The finished images I produced on these trips, for my series Revelation, are evidence of this.
“Many writings on creativity stress the value of play and experimentation. Using techniques such as multiple exposure, camera movement, layering and compositing, this series improvises on the traditional landscape.
Elements of water, stone, forest and sky become counterpoints in much the same way as a jazz musician improvises on the melody. The music is transformed but the underlying chords remain recognisable.
So with Improvised Landscapes the basic patterns, textures and forms of nature are visible yet blend in a web of inter-connectedness.
As Bill Evans said, ‘It bugs me when people try to analyse jazz as a theorem. It’s not. It’s a feeling’.
I believe the same is true of photography.” – Olaf Willoughby
See more of Olaf Willoughby’s photography here.
Find out about his Lightdance workshops here.
Read more Alumni Success Stories here.
My most recent study, Antarctica Now & Then combines historical photographs with contemporary exposures made at Whaler’s Bay on Antarctica’s active volcano Deception Island – made and processed entirely on an iPhone.
View more Studies here.
Find out about our next Antarctica digital photography workshop here.
I find making images with my iPhone extremely stimulating. For me, the device implicitly offers an invitation to play, reminding myself how important spontaneity is in making good images, and to experiment, growth and innovation require risk. Doing this offers me an opportunity to make images in situations, of things, in ways I ordinarily wouldn’t. It also raises very important questions, “When should I use a more professional tool?”, “When should I return to my standard practices?”, “What’s gained and what’s lost?” I haven’t found a single easy answer. I’ve found many hard ones – and more questions. Simply engaging this process has made me see in more versatile ways and make stronger images, both studies and finished works.
Here are a few of my recent experiments.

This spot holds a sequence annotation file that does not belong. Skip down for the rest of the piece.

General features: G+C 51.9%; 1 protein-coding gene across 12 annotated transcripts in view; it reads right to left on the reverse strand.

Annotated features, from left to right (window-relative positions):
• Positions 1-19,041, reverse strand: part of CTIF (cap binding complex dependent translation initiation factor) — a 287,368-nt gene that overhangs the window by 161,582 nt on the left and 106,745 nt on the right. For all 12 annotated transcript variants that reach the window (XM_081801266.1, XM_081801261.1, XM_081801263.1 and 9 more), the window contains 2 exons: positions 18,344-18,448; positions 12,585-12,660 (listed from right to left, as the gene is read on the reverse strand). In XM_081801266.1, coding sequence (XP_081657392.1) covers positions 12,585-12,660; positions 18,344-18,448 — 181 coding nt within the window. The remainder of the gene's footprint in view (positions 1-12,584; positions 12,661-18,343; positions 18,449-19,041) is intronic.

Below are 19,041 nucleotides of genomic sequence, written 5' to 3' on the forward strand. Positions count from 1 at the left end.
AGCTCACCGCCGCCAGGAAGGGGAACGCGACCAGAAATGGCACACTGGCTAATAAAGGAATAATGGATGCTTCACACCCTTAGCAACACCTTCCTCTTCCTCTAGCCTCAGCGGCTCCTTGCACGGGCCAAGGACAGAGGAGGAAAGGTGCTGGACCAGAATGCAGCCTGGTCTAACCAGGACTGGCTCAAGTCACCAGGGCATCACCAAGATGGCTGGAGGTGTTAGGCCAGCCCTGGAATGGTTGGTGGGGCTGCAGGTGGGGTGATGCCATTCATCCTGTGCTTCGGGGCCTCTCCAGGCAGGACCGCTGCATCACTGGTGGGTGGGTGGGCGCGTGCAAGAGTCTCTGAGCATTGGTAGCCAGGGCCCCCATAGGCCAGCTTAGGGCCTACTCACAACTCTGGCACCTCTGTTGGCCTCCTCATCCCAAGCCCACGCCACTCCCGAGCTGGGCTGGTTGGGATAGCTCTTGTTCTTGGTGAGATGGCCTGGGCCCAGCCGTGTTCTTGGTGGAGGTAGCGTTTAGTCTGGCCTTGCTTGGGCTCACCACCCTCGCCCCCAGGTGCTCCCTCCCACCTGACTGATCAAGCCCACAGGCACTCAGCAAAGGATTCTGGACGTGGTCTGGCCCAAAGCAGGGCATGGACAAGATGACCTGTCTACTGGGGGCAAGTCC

Use standard tools as props.
Bring new props.
Combine photographs and drawings.
Make double exposures.
When I start making images with my iPhone that I would ordinarily make with a DSLR it’s probably time for me to switch tools – again.
Find out more about my Acadia Maine Fall Foliage Workshop.
Learn more about iPhone photography here.
Every year, during my Acadia Maine Fall Foliage Workshop my assistant Charles Adams and I explore making photographs with our iPhones.
Charles talks about his experience.
“Making images with an iPhone can be a terrific creative exercise. If you regularly shoot with a DSLR, the iPhone can simplify things and offer a new experience. I find this to be the case during every fall foliage workshop. I leave my Canon in the car along with all of the photographic requirements and responsibilities that I usually attach to it. It’s a freeing experience. Suddenly the pressure to make the best photographs of my life is no longer there. I’m free to play.
Being able to process your images seconds after shooting them is also key to the iPhone experience. The many apps available make it possible to shoot, edit, share, and get feedback before even getting back in the car. In my case, apps have a direct effect on which pictures I chose to make. If I know I’m going to apply water color and oil painting filters to my images, I try to shoot accordingly. I set out to find good compositions with strong “bones” or solid structures that can benefit from the addition of dramatic effects.
The resulting images are fun to create. Changing the tools you use to make your images can offer new insights into your own photography. I strongly recommend allowing yourself to play.”
Visit Charles’ website here.
Find out about my Acadia Maine Fall Foliage workshop here.
Namibia’s Skeleton Coast is famous for its near omnipresent fog, which is created by the confluence of hot Namib Desert sands and cold Benguela Current waters that flow north from Antarctica.
When access to the big dune fields was cut off, play helped me find my way along the coastline.
Here’s a collection of recent iPhone sketches from Namibia’s Skeleton Coast.
View more Namibia posts here.
Find our more about my Namibia digital photography workshop here.